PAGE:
What’s In and What’s Out for People Coming Back to Job Hunting
According to new research from Robert Half Accountemps, 21 percent of professionals plan to find a new job this year (up from 17 percent last year) and 45 percent of those who don’t feel there are advancement opportunities at their current company plan to begin a new job hunt. That’s a lot of people hitting the job market, but are they prepared for the latest trends in job searching?
They may not be, according to more research from the firm. Nearly half (48 percent) of employed workers interviewed said it’s been at least five years since they last looked for a new job; this includes 30 percent of survey respondents who haven’t conducted a job search in more than a decade.
“Professionals who plan to pursue greener pastures should be aware of how job-search strategies have evolved,” said Max Messmer, chairman of Accountemps, in a news release. Messmer, author of Managing Your Career For Dummies, added, “Change is the only constant today. Applicants can gain an edge by keeping up with the latest job-hunting trends, tools and tactics.”
Some of the “what’s out” info does seem like it’s been out for a while, such as single interviews and a list of job duties on a resume without accomplishments. However, the “what’s in” advice will help keep you focused when job hunting.
So, what’s in and what’s out, according to Accountemps?
- An executive summary on your resume that emphasizes your most relevant skills.
- Highlighting key accomplishments on your resume. Hiring managers want to see results, such as how much time or money you saved a previous employer.
- A concise cover letter or email introduction that’s targeted and relevant, and complements the information in your resume.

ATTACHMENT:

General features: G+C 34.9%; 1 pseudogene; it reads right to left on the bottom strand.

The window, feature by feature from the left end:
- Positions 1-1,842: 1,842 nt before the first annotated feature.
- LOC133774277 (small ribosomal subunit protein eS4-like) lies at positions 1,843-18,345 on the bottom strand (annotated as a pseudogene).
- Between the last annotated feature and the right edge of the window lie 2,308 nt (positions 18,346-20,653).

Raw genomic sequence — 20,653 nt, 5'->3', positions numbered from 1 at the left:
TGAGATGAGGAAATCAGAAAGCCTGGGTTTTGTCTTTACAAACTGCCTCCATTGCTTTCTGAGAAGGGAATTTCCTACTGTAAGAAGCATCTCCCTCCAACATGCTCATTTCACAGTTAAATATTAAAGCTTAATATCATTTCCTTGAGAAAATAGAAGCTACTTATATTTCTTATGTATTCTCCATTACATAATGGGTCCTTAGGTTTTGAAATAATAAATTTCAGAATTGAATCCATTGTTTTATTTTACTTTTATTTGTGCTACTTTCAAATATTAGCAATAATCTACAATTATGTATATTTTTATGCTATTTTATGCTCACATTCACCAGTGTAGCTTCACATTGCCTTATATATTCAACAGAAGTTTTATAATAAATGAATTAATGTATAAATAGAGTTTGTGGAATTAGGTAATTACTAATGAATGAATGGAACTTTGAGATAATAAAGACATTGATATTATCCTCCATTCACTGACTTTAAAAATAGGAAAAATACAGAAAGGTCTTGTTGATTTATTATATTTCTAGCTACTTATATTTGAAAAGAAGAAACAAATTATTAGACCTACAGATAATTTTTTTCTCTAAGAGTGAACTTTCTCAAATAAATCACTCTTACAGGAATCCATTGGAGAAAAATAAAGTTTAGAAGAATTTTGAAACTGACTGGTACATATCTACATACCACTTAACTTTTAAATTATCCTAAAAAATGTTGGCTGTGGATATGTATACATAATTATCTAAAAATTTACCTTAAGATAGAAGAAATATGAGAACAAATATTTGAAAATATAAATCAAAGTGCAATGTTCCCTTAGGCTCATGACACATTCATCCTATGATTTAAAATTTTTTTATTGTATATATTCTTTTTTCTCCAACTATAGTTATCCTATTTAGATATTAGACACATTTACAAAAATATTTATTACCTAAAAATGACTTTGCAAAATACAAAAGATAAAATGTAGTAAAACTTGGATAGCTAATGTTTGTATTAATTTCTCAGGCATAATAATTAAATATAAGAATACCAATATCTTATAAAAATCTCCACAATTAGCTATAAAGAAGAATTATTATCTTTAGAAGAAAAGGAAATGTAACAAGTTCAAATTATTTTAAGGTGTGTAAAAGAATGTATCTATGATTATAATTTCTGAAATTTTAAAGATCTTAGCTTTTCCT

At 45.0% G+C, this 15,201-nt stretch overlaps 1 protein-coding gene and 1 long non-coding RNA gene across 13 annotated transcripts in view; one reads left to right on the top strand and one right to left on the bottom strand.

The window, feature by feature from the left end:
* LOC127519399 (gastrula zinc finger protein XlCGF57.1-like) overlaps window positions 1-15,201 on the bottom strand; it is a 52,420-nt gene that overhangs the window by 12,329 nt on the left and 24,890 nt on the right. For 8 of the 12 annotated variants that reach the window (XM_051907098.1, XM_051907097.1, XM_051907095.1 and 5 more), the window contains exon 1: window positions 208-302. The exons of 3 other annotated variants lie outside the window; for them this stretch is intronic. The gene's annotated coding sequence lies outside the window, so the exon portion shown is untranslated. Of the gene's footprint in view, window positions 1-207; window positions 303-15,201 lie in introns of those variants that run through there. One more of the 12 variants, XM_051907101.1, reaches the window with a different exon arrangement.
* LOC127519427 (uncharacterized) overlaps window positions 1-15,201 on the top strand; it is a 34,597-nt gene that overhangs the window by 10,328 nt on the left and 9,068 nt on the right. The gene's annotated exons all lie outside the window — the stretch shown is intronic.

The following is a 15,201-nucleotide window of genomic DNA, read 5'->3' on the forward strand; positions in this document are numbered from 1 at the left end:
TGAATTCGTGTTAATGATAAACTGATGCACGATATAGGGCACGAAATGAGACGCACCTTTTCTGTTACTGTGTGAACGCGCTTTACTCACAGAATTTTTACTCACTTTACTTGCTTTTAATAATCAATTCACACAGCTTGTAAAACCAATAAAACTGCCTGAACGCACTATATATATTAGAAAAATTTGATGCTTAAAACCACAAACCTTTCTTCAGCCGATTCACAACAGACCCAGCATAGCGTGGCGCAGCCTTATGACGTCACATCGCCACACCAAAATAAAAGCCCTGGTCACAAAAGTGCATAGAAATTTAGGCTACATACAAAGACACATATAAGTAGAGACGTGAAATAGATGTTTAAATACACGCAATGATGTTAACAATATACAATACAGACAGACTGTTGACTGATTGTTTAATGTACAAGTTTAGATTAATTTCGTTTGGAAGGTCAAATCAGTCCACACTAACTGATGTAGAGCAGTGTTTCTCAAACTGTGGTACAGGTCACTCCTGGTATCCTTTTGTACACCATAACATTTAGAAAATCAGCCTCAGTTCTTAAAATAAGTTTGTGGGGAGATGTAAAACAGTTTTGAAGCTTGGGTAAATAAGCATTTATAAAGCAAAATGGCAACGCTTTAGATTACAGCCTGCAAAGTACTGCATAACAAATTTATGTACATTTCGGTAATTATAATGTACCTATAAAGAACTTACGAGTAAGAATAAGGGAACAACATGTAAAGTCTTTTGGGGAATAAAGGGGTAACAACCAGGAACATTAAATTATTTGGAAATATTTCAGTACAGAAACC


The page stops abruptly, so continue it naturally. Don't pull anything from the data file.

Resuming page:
- Compelling social media profiles. How you present yourself on social media, from LinkedIn to Twitter to Google+ can be a major boon or bust for your job-search efforts. Use these sites to demonstrate your knowledge and expertise.
- Video interviews. These have become increasingly common, and can be tricky to master. Learn to present yourself well on camera.
- Multiple interviews. Get ready to meet with many people in a company before a job offer is extended. Although the process can be tiring, keep your energy levels high throughout the process.
- Emailed thank-you notes. Once considered a shortcut, a timely email is now a must. The two or three days it takes to get a letter via post is too long for a hiring manager to wait.
- Objective statements on resumes. These self-focused openings may do more to weed you out than gain an employer’s interest.
- Lists of job duties on resumes. Employers typically know what a job entails. Providing a laundry list of responsibilities without results may land your resume in the “no” pile.
- Long, cookie-cutter cover letters that only reiterate the information on your resume.
- Keeping a low profile on social media. A limited presence on professional networking sites won’t get you noticed.
- Traveling for interviews. It’s more likely that you’ll interview via video, unless you are interviewing for a senior-level position.
- A single interview. It’s less common to be hired after one meeting with a hiring manager. Prepare yourself for many interviews and target your remarks to each audience. Potential coworkers may have different concerns than managers, for example.
- Sending only handwritten notes. A note sent via post is still a classy move—but send an email first so you get the advantage of a timely response.
For those of you keeping track, the survey was developed by Accountemps and includes responses from more than 400 employees 18 years of age and older who work in an office environment in the United States.
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